Apple speaks out on iPhone 4 signal slippage
Reception formula is 'totally wrong'
The iPhone 4's signal loss woes - caused, it seems, by the way people hold their handsets - is a software problem, Apple has claimed.
"We have discovered the cause of this dramatic drop in bars, and it is both simple and surprising," it said in an open letter  to iPhone 4 buyers.
"Upon investigation, we were stunned to find that the formula we use to calculate how many bars of signal strength to display is totally wrong. Our formula, in many instances, mistakenly displays two more bars than it should for a given signal strength. For example, we sometimes display four bars when we should be displaying as few as two bars.
"Users observing a drop of several bars when they grip their iPhone in a certain way are most likely in an area with very weak signal strength, but they don’t know it because we are erroneously displaying four or five bars. Their big drop in bars is because their high bars were never real in the first place."
To fix the problem, Apple will release a software update "in a few weeks", it said.
"The real signal strength remains the same, but the iPhone’s bars will report it far more accurately, providing users a much better indication of the reception they will get in a given area," it added.
"We are also making bars 1, 2 and 3 a bit taller so they will be easier to see," Apple said, which sounds like its trying to subtly imply a weak signal isn't quite so weak after all.
So it's not just your hands the might be wrong - it's your eyes too...
But Apple insisted that the iPhone 4's wireless is "the best we have ever shipped".
Maybe it is, but that doesn't explain the drop off when you grip the handset. If the signal readout is incorrectly high, why does it cease to be so when the iPhone is held in a certain way? Why would the so-called 'grip of death' yield a more realistic signal reading?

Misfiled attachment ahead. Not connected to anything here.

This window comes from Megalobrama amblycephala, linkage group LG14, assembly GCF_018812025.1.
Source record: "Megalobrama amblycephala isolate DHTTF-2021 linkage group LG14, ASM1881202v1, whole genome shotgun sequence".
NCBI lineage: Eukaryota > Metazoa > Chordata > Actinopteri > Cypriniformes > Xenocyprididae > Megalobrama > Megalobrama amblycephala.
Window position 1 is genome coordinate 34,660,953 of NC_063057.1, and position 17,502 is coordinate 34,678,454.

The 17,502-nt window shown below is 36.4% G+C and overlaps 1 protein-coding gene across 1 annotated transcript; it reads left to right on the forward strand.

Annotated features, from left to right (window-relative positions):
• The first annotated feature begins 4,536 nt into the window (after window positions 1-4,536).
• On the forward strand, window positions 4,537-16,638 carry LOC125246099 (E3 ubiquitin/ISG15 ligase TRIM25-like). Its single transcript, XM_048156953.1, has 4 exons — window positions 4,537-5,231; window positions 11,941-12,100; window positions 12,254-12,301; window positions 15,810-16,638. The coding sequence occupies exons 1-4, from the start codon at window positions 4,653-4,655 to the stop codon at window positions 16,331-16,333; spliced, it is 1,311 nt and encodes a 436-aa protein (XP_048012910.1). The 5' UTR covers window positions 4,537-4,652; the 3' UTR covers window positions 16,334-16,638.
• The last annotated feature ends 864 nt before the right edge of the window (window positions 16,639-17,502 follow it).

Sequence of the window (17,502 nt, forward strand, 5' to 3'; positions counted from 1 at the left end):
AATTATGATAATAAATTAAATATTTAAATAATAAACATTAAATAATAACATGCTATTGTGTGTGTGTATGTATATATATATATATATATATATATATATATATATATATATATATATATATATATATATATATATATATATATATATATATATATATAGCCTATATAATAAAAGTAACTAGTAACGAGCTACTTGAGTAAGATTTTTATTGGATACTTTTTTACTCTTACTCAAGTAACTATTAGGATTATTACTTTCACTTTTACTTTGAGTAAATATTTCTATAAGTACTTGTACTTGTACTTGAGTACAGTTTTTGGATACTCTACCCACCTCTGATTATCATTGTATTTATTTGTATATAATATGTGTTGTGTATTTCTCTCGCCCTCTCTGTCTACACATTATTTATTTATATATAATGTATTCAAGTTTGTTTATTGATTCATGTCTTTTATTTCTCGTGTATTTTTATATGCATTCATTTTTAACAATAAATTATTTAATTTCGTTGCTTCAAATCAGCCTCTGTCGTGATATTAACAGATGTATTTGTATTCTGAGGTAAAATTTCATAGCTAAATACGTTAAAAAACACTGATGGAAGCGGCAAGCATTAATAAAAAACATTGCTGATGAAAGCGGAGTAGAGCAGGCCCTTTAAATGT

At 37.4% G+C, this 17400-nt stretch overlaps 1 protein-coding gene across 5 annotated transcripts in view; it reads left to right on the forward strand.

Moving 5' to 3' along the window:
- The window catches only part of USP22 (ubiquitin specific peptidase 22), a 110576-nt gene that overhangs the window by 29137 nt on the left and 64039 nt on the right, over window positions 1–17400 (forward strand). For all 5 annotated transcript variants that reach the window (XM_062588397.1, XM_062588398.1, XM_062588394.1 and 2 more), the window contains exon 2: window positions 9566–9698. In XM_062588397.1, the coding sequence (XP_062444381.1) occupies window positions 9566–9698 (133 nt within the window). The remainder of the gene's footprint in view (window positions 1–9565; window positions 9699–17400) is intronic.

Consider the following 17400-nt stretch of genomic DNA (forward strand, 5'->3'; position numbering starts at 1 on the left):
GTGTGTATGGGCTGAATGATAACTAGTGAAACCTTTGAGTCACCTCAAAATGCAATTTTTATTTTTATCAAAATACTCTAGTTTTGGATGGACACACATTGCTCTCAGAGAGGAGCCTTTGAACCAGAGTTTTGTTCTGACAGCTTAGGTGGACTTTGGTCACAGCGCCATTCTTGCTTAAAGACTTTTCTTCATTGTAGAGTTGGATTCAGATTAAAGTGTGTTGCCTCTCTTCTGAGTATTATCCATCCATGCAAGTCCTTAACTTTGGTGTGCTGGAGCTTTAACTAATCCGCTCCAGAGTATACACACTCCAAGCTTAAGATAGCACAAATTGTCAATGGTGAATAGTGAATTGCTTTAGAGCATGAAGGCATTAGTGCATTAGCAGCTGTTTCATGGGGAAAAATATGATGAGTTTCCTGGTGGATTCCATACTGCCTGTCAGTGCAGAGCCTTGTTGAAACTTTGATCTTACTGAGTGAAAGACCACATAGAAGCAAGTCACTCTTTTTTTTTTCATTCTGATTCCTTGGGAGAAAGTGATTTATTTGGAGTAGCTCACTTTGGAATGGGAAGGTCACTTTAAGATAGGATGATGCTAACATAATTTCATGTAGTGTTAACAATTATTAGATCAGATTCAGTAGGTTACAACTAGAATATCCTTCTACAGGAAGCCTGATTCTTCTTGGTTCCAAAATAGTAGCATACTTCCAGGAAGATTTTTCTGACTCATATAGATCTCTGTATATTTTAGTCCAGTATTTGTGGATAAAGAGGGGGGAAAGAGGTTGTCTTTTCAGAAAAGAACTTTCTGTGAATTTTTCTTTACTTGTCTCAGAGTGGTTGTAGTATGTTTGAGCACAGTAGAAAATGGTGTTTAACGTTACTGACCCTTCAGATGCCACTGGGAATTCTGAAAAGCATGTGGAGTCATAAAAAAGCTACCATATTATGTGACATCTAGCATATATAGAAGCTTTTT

No matter how the iPhone presents the signal strength, a drop off is a drop off, whether the fall is from five bars to one, or from two to zero.
Of course, it could be that other handsets give an over-inflated signal readout, making Apple's appear worse than they are. We're used to high signals from other phones so when the iPhone shows a lower signal we assume it, not previous handsets, is to blame.
And since signals fluctuate no matter what - the iPhone 4 untouched on the next to me has just gone from five bars to one and back up to four, for example - it can be hard to see where a handset's ability to pick up a signal ends and a network's ability to transmit one begins.
Still, Apple's proposal isn't as clear cut a solution as it seems, so we'll reserve judgement until the software patch arrives.
And if it doesn't work, we'll hopefully still be able to "return your undamaged iPhone to any Apple Retail Store or the online Apple Store within 30 days of purchase for a full refund". ®